Our Evening with Kitty Carlisle

Did we ever tell you about the time we met Kitty Carlisle? No? Well, let’s rectify that right now.

In 2005, we attended a screening of June Moon at NYC’s Film Forum. It’s a 1931 adaptation of a play written by George S. Kaufman and Ring Lardner that hadn’t been screened since its initial run more than seventy years prior.

To mark the occasion, Anne Kaufman Schneider, Kaufman’s daughter, and James Lardner, Lardner’s grandson, were on hand.

And so was Kaufman-Schneider’s pal, Kitty Carlisle-Hart, who was then just two months away from turning 95. She was, of course, the widow of former Kaufman collaborator Moss Hart.

We thought the world of Hart (still do)—Kitty was one of our favorite New Yorkers, and, since she was seated directly behind us, we decided to turn around and tell her as much.

“Thank you, dear,” she said when we told her it was an honor to be sitting in front of her. “I do hope you’ll try to scrunch down in your seat so I can see the movie.”

We promised to do our best.

A few minutes passed, and we felt a finger tapping on our shoulder. We turned around.

“May I have some of your popcorn,” Ms. Carlisle-Hart asked, pointing at the nearly full bag of popcorn on the floor next to our seat (we were both seated on the aisle).

“By all means—have just as much as you like.”

And she did just that, reaching over and grabbing a handful of corn several times through the course of the picture.

We were thrilled. Someone who once starred opposite the Marx Brothers was sharing our popcorn! And we were impressed, too—we hope, when we’re 95, we’re still up to bending over and snagging some popcorn from a bag on the ground.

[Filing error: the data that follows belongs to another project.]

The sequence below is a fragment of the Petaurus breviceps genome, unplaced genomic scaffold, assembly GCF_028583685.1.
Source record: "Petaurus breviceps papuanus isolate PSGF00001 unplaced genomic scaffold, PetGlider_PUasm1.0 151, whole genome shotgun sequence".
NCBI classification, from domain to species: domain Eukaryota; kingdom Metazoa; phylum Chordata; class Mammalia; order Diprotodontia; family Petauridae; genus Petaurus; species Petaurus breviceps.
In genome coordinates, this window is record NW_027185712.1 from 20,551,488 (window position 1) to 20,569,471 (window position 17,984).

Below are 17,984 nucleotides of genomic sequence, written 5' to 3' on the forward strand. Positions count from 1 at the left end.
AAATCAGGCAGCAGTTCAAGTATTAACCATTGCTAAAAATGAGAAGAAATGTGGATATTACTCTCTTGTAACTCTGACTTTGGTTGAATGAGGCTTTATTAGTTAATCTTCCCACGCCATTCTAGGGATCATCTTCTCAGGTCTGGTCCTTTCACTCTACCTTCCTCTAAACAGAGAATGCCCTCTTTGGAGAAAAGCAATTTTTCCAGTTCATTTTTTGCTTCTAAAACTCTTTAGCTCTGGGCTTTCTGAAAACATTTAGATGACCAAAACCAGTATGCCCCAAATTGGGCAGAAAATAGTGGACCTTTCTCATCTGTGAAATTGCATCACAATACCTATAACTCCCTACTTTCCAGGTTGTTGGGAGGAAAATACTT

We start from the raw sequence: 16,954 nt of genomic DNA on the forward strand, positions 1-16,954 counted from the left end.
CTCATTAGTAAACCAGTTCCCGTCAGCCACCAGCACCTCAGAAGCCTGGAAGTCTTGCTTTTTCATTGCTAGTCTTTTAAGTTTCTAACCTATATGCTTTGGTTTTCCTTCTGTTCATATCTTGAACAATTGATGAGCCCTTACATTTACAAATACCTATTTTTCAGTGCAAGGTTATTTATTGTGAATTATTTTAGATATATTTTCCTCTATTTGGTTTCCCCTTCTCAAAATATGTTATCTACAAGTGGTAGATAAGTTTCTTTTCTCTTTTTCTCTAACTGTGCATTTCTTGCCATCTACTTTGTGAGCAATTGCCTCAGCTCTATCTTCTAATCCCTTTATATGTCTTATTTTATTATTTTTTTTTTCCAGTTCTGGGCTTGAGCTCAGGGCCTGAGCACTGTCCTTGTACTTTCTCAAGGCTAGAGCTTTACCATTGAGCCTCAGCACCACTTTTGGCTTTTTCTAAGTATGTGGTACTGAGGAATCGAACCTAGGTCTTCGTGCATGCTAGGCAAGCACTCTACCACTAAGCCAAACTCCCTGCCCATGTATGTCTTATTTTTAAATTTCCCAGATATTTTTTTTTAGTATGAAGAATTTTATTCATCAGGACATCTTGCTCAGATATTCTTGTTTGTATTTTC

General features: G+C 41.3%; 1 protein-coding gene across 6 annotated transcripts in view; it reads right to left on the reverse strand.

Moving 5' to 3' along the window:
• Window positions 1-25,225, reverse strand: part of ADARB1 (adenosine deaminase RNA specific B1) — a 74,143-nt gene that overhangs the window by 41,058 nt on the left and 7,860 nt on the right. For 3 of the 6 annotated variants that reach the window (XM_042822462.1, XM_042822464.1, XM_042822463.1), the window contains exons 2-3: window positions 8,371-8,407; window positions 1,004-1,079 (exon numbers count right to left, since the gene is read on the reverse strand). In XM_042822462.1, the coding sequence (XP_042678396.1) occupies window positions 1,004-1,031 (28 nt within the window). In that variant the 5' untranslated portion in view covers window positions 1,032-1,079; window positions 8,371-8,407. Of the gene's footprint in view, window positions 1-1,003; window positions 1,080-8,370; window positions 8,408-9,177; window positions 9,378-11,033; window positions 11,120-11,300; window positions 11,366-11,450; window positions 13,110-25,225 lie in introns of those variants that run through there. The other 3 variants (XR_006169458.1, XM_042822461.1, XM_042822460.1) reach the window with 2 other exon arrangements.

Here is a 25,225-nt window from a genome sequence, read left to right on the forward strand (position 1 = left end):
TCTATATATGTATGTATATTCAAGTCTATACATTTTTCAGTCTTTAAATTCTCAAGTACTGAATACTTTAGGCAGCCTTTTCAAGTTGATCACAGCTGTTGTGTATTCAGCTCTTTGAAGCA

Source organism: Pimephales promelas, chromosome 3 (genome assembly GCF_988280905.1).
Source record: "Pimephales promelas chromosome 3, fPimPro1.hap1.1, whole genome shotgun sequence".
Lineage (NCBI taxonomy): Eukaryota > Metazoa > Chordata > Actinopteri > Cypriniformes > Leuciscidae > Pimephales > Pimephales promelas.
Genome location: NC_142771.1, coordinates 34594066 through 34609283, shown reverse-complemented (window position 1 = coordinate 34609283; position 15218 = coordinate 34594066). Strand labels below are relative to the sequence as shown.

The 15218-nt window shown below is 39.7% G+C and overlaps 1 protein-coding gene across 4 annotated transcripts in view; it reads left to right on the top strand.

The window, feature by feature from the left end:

We spent most of the movie contorted every which in order to keep our fat head from blocking Ms. Hart’s view of the screen, and after the final credits, we turned around and asked her if our efforts had been successful.

“I didn’t miss a thing,” she said effusively. “Thank you so much!”

We chatted briefly for a moment or two more, and we screwed up enough courage to ask her if she would consent to our conducting an interview with her one day soon, if we could find a publication interested in running it, and she readily agreed, telling us how we could contact her if and when the time came.

Later, we spoke to Ms. Kaufman-Schneider, thanking her for the Q&A she had participated in after the movie. She was great—whip-smart, opinionated (she hated the movie, and wasn’t afraid to say so), frank, and witty.

She asked me if we weren’t the young fellow whose popcorn Kitty had been filching; we admitted that we were.

“I don’t know what to do with her,” she said with a twinkle in her eye. “She said to me, ‘I’m hungry, and this nice young man has some popcorn,’ and I couldn’t talk her out of it.”

We assured her that we had been pleased to share our snack and thanked her again.

We never managed to conduct that interview with Kitty; she passed away just short of two years later and we somehow didn’t manage to get our ducks in a row in time. But we’ll always treasure the memory of our encounter with her.

And we figure that, if there’s an afterlife (and we’re inclined to think there is), we’ll have someone to show us around a bit. Surely she won’t mind introducing us to the Marx Brothers, for starters, and to our favorite What’s My Line panelist, Arlene Francis. Kitty, of course, was a regular panelist on To Tell the Truth, but she was a guest panelist on What’s My Line more than once, and we’d bet our bottom dollar that she and Arlene got along like two peas in a pod.

We figure it’s the least she can do. After all, we shared our popcorn with her, right?

Times Square Tintypes: Joe Cook

In this chapter from his 1932 book, Times Square Tintypes, Broadway columnist Sidney Skolsky profiles popular vaudevillian Joe Cook.